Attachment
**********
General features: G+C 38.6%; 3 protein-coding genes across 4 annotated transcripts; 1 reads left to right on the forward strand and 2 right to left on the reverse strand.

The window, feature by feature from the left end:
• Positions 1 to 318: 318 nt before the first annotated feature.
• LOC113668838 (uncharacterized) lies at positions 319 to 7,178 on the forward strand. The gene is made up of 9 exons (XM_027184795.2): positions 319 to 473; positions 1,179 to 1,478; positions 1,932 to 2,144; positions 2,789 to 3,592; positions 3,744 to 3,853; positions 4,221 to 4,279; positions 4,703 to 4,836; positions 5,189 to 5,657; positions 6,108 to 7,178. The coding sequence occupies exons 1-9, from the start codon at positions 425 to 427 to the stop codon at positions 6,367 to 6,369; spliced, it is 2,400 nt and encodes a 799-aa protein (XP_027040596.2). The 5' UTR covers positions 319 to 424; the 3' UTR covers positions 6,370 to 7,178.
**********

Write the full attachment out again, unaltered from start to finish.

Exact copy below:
General features: G+C 38.6%; 3 protein-coding genes across 4 annotated transcripts; 1 reads left to right on the forward strand and 2 right to left on the reverse strand.

The window, feature by feature from the left end:
• Positions 1 to 318: 318 nt before the first annotated feature.
• LOC113668838 (uncharacterized) lies at positions 319 to 7,178 on the forward strand. The gene is made up of 9 exons (XM_027184795.2): positions 319 to 473; positions 1,179 to 1,478; positions 1,932 to 2,144; positions 2,789 to 3,592; positions 3,744 to 3,853; positions 4,221 to 4,279; positions 4,703 to 4,836; positions 5,189 to 5,657; positions 6,108 to 7,178. The coding sequence occupies exons 1-9, from the start codon at positions 425 to 427 to the stop codon at positions 6,367 to 6,369; spliced, it is 2,400 nt and encodes a 799-aa protein (XP_027040596.2). The 5' UTR covers positions 319 to 424; the 3' UTR covers positions 6,370 to 7,178.